BigLaw firms also have rigid requirements concerning billable hours and work efficiency. But because BigLaw hourly rates are high and their clients’ budgets are low (big tech companies use their high work volumes to negotiate lower budgets), I often had to make compromises between the hours I logged and the quality of my work. This was especially noticeable when I had to write challenging patent applications. Every BigLaw patent prosecutor knows what I’m talking about.

For this reason, my firm doesn’t penalize attorneys for spending the time required to produce high quality work product, and no one is blindly rewarded for billing lots of hours. Our employees only have a worked hours requirement, and that includes both billable and non-billable hours. Every small firm is different, but if you leave BigLaw, you’ll almost certainly find much less budget pressure.


At BigLaw firms, a partner will typically act as the client relationship manager. So if you’re working at a BigLaw firm, most attorneys won’t be doing the heavy lifting to manage client accounts until they make partner.

If you’re looking to move up to a higher level of client management more quickly, a smaller firm would offer you more opportunities. At Henry Patent Law Firm, I definitely try to give my team members more responsibilities in client management.

In line with that, you’d also enjoy more control over the type of work you get to do at a boutique firm. You’d likely have a direct relationship with the firm’s leadership, making it relatively easier for you to bring in new work related to your interests.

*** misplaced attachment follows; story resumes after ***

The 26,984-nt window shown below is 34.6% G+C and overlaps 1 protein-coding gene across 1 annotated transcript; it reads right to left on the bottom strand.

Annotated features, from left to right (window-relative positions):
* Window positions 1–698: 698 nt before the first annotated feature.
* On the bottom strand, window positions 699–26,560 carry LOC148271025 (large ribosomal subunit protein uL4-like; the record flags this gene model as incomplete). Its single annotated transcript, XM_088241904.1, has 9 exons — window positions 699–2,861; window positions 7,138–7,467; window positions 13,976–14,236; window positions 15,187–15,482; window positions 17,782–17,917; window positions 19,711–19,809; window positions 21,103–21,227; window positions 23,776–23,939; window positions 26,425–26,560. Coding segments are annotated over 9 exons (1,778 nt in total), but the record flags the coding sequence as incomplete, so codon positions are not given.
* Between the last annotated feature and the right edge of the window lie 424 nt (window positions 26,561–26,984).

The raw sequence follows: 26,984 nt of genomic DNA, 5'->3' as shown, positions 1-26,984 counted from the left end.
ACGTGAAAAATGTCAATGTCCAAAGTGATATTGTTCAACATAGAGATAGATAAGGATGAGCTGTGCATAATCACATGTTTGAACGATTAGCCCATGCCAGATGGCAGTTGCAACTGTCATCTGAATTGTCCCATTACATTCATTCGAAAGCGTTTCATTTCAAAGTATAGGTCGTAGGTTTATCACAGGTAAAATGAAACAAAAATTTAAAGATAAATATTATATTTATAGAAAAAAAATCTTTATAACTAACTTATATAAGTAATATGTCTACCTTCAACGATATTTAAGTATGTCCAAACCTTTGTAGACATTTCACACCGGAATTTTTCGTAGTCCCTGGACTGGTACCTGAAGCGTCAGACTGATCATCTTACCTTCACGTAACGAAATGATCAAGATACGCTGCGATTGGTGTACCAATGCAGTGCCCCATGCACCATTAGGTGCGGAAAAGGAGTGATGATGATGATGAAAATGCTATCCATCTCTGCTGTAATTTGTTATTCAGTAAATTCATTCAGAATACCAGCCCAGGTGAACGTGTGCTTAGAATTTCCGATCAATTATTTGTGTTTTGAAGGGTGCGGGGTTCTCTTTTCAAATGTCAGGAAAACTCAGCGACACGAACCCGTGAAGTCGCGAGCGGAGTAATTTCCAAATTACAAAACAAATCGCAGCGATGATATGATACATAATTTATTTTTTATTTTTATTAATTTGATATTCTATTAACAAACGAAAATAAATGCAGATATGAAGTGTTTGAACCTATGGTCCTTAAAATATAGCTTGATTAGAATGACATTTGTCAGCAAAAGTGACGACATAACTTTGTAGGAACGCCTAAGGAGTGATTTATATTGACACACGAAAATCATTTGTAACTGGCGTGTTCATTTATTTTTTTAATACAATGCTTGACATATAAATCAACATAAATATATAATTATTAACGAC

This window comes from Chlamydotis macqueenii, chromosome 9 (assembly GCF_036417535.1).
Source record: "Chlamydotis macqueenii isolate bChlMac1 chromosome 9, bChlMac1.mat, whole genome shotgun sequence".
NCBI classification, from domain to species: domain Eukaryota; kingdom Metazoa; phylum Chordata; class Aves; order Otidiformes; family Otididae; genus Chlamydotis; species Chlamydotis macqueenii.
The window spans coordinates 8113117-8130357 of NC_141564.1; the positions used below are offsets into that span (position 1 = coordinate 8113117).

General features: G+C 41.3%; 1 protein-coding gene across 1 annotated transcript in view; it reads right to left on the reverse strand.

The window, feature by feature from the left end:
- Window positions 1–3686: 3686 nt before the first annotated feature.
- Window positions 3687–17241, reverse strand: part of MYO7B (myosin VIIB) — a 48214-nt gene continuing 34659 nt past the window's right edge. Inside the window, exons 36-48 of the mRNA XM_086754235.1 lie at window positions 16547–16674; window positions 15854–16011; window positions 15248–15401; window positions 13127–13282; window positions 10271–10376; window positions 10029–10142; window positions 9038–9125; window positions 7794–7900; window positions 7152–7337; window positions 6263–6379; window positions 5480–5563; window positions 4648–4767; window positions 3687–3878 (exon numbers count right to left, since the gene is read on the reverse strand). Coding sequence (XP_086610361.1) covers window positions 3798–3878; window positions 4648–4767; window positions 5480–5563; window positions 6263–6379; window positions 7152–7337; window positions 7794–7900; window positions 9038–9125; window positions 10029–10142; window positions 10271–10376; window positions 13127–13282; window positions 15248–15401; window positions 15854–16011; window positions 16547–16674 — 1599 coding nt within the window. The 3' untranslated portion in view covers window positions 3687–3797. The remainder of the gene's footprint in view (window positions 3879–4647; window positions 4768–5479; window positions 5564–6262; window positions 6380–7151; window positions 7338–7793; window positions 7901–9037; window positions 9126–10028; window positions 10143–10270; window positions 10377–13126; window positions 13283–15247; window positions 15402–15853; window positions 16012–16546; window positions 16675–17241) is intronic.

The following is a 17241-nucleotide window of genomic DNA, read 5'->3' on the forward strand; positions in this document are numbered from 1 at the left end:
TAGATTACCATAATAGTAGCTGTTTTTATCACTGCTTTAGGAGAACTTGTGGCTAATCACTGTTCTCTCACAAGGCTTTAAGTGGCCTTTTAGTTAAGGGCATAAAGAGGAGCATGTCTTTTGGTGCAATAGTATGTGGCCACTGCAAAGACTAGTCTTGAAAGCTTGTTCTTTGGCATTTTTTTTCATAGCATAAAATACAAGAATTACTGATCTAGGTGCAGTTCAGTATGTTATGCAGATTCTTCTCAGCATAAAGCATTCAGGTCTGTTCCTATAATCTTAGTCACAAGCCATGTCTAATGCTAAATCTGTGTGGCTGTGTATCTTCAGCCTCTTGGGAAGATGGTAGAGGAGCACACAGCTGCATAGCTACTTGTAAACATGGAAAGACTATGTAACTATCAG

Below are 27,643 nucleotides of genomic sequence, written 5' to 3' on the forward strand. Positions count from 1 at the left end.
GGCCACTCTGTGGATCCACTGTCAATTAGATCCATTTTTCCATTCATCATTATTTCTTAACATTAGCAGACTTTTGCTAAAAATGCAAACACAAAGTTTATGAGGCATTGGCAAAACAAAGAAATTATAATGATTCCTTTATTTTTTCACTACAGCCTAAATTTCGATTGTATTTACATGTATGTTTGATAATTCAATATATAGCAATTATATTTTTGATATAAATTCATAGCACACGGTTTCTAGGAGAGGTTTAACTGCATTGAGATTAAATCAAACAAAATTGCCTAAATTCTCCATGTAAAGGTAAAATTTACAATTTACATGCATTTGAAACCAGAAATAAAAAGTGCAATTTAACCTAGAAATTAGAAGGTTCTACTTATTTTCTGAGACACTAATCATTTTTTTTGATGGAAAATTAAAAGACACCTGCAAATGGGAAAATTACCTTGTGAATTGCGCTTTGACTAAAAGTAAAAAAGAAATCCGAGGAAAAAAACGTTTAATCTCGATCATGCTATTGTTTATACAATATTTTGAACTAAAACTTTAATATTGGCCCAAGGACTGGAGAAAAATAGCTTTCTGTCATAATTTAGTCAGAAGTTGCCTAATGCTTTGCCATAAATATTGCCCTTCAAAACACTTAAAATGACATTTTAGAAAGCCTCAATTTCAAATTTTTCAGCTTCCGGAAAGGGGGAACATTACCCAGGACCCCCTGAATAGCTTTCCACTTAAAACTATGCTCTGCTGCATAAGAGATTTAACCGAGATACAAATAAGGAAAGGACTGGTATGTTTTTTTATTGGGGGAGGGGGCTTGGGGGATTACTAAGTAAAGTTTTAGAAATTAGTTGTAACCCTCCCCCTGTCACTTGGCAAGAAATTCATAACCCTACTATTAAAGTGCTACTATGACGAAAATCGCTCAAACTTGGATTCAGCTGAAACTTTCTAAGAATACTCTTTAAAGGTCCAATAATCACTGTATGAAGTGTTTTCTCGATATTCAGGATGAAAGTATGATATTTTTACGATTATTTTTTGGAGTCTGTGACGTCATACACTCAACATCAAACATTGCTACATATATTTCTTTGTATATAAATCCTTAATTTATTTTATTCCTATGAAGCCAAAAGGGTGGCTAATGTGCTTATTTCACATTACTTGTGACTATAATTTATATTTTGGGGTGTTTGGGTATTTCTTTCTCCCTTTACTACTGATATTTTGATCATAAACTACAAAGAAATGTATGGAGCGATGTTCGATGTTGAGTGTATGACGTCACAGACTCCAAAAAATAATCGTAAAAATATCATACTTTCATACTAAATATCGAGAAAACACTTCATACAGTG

The math is simple: If a firm’s billing rates are lower, the attorneys can put in more time to produce a better work product for a lower price. In other words, having a lower billing rate boosts an attorney’s ability to do excellent work.

By contrast, the policies and procedures at BigLaw firms are optimized to maximize profits for the firm’s partners. As I mentioned earlier, this structure requires you to make some kind of sacrifice between your billable hours and work quality.

Ultimately, I decided this was a compromise I didn’t want — or have — to make. I personally find it intrinsically enjoyable to do good work, even if that means making a lower profit. For this reason, the way I’ve set up Henry Patent Law Firm is optimized to allow people to do their best work. It’s important to me to be able to produce work that we all feel proud of. 


Deciding the right next step for your career is a daunting and deeply personal decision. Any advice I could offer will be colored by my own experiences; nevertheless, I hope it’s useful for you to hear from someone who’s faced a similar decision before.

Looking for a different perspective? Guess what — the entire team at Henry Patent Law Firm made the switch from BigLaw firms and multinational corporations to our boutique firm! Check out our team page to learn more about who we are and how we got here.

Michael K. Henry, Ph.D.

Michael K. Henry, Ph.D., is a principal and the firm’s founding member. He specializes in creating comprehensive, growth-oriented IP strategies for early-stage tech companies.